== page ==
Part of the beauty of getting into Chinese martial arts has always been that it was a counter to the dominant Western* notions of fitness. Think: sculpted muscular bodies, big smiles with lots of shiny teeth. Some of the critiques that have developed to counter Western notions of the beautiful physique have come from within Western cultures.  For instance, the notion that there are many different body types which can be healthy, strong, agile, and dynamic. This view is probably a natural out growth of the popularity of  diverse types of sports training. 

There are other types of beauty, like tall, dark and brooding, which have little to offer a conversation about physique.  That's because physique is all about what you do with what you have.  

Back in my twenties, when I got in a lot of discussions about social change, some of us radically minded dancers hit on the idea of offering to society the cultivated image of a holy body.  This was appealing partly because all I had to do in order to effect social change was simply keep doing what I was doing.  People would see my body and be consciously or unconsciously motivated to make society more humane, more body centric, more about things that mattered! (to us). 

There is a name for that view in scholarly circles, it is called romanticism, and it is a dead-end intellectually.

As I dropped the romantic ideal, my ideas about movement became far more concerned with functionality, expressivity, and the inner-workings of secret (hidden) techniques.  The types of embodiment I was cultivating tended to ignore notions of physique.  But anything one does effects physique so this was a mistake.  Examining the physique one is developing is a powerful feedback tool.  

Endemic to martial arts schools are instructions like, "Sink the shoulders, sink the elbows, relax the chest." This is a particularly bad set of instructions but there are long lists of these types of physique altering protocols.  If a logical explanation for sinking the shoulders and the elbows is offered, it is perhaps that they should be relaxed, or perhaps that they should connect to the large muscles on the back.  That's good logic, it might even have limited functionality.  But it is wrong.  What one wants functionally is maximum mobility combined with complete unity of movement.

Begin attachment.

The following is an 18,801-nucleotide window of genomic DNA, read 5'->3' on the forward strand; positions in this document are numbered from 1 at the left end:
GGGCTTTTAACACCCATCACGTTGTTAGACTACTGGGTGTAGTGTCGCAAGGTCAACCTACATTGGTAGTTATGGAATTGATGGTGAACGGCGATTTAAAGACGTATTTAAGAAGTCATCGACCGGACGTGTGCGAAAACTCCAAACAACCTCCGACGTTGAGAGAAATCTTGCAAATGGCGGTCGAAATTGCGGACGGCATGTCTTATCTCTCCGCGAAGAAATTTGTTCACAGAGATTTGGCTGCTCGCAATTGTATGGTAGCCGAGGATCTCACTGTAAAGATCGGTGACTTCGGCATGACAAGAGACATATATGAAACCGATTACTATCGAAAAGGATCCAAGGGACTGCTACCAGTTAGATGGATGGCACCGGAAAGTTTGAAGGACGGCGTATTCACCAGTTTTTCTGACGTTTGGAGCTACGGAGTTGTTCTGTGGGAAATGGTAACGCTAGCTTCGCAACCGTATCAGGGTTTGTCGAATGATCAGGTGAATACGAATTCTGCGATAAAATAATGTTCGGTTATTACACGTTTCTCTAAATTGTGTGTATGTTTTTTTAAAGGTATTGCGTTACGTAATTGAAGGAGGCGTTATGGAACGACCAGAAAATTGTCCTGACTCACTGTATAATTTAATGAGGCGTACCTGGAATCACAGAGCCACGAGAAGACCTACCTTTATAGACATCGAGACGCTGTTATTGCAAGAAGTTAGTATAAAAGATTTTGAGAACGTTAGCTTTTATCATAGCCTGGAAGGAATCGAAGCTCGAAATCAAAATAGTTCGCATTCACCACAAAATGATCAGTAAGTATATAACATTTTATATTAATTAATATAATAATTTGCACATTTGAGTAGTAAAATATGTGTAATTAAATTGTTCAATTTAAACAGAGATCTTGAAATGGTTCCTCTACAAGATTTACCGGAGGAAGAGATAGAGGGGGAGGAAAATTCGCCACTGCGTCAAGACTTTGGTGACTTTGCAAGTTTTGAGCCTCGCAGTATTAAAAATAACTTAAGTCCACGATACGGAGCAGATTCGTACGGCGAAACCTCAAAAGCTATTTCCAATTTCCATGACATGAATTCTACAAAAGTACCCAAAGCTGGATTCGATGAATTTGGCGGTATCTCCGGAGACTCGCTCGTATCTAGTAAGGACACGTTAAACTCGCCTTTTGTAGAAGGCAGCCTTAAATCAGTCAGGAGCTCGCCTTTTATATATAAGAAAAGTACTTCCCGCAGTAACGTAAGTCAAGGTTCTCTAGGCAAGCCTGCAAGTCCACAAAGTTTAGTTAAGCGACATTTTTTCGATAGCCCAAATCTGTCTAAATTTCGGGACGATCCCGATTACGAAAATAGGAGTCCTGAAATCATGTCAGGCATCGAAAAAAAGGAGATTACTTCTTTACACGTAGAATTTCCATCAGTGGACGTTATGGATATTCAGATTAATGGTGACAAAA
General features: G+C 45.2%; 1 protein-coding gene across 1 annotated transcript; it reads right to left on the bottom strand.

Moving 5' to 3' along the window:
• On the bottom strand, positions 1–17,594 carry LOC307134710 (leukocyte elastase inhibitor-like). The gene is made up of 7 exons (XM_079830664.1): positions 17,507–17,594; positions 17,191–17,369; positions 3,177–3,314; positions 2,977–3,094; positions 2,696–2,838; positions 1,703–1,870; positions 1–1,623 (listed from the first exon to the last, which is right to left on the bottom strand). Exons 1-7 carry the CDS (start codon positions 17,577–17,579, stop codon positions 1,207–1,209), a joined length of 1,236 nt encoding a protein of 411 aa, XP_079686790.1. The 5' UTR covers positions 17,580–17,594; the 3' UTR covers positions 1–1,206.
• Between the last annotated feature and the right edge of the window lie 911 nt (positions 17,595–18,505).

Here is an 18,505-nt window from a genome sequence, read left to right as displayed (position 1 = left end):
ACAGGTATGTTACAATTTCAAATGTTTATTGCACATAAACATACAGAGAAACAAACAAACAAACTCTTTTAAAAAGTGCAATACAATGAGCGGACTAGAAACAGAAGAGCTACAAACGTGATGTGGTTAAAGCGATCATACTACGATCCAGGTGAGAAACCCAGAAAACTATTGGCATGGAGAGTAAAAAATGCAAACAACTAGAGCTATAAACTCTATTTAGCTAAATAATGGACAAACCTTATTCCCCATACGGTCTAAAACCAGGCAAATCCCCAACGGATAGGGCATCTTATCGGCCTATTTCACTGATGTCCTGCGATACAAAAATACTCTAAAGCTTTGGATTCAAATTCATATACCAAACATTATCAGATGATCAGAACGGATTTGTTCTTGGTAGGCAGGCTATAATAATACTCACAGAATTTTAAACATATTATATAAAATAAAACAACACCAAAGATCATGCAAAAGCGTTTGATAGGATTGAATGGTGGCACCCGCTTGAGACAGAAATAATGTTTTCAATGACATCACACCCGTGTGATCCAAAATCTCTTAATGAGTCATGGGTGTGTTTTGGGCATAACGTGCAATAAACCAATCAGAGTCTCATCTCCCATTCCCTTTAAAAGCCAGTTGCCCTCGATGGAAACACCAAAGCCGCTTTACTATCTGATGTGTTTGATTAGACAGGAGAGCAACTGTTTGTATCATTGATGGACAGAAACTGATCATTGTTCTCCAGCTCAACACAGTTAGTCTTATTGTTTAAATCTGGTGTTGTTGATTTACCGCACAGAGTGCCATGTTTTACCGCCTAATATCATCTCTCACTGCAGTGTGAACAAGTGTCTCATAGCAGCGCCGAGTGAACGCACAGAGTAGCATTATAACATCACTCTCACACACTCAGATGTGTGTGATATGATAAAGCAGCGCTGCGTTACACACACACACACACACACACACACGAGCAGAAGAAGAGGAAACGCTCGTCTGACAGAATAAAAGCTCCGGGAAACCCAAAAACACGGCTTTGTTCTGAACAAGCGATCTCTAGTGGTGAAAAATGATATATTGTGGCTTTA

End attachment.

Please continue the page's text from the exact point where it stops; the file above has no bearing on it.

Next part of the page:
Complete unity of movement means that if one part of the body moves all other parts move in a unified integrated way; however, there is more than one way to do this.  The results measured by the resulting physique can be a powerful mechanism for distinguishing between them.  

The instruction to "sink the chest" is a whole additional package of bad.  Again, what one wants is maximum mobility of the ribs, sternum and upper spine combined with complete unity of movement.  

The ability to see and evaluate precise refinements of practice by looking at one's physique is a master level skill.  But bad physique is pretty darn obvious.  If a person's stomach is pooching out, or their head and shoulders are hunched over, or they are walking around on legs that look like rigid sticks, there is something wrong.  If a person spends hours everyday staring at a smart-phone, it shows in their physique.